Many people and companies want to benefit from solar hot water because it is free and it is environmentally responsible. There
are now incentives up to $25,000 for companies and non-profits who want to install solar hot water to reduce their cost for hot water heated by electricity.
Many people are familiar with solar hot water systems like flat panels. However, the newest technology that is exploding with worldwide sales is the SolarBeam Concentrator, a parabolic concentrator that tracks the sun and produces up to 12kW of solar hot water.
The SolarBeam uses both horizontal and vertical tracking making it 40% more efficient than flat panels because it can create solar heat and solar water from morning to dusk. The biggest issue with using flat panels in large applications is their tendency to overheat when the energy produced is no longer required.
Due to this fact, the installation of flat panels require a heat dump system that dissipates the unused heat. This extra system is a complex mechanism which also creates the possibility of mal-function and costly repair. The heat dump issue is a problem for companies or for large homes that want to have the option to turn off their
solar hot water system when they do not require it. In regards to flat panelsor evacuated tubes, the only option to stop them producing energy is to physically cover them.
The far more advanced patent-pending SolarBeam System which was designed exclusively by and for SolarTron Energy Systems enables the SolarBeam to stop tracking the sun, diverting away from it and going into shut down or sleep mode when the water temperature has reached a temperature of 93c.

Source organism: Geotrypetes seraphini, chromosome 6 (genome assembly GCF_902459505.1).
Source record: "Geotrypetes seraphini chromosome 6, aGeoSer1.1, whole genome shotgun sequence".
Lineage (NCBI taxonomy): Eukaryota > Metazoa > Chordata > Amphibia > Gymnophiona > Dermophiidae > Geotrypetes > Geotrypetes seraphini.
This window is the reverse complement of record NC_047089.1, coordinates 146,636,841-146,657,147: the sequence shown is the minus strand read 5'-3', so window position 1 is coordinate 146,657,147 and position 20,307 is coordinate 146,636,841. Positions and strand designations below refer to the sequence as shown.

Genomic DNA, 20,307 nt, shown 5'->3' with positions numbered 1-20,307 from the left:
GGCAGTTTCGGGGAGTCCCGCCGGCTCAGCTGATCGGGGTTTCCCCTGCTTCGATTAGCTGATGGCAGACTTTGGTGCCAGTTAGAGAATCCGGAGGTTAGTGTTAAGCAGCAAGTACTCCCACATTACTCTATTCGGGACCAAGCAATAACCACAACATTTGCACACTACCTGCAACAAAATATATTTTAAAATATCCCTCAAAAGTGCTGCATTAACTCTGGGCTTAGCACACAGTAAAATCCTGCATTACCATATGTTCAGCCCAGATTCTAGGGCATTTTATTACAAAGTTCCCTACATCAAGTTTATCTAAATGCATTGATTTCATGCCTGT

This powerful solar hot water system is available to residential and solar hot water commercial customers.It can be sold to any facility that uses hot water.
Shown below are some applications:
- Beverage Companies
- Schools and Hospitals
- Fire Departments
The article below shows the rebate in New York for solar hot water.
While officials in California were working to pass legislation that requires 33% of the state’s energy to come from renewable resources by 2020, New York
appears to have been making plans to establish renewable energy commitments of its own. According to a statement from the New York State Energy Research and
Development Authority (NYSERDA), New York has adopted a goal ofobtaining 30 percent of its electricity from renewable sources by 2015. The agency’s plans include a combination of main tier and customer tier efforts.
Aimed at the customer tier, NYSERDA has launched the state’s first incentive program for solar thermal systems which are meant to replace hot water
NYSERDA said that the five year, $25 million program provides incentives of up to $4,000 per site for eligible single and multi-family residences and up to $25,000 per site
for eligible commercial and nonprofit customers who currently use electricity to produce hot water.
Beyond the NYSERDA incentives, homeowners, businesses and nonprofits can apply for federal and state tax incentives which, when combined, will provide roughly 55% of the cost of an installed solar thermal system, with a state incentive cap at $5,000.
The agency hopes that the solar thermal program will displace the equivalent of about 45 megawatts of electrical use by 2015. It points out that hot water generation by
electric means generally accounts for 17 to 20% of a homeowner’s monthly electric bill and just under 10% of a commercial building’s bill. NYSERDA
expects that the solar thermal systems will provide somewhere between 50-80% of the average homeowner’s hot water needs and should provide a compelling payback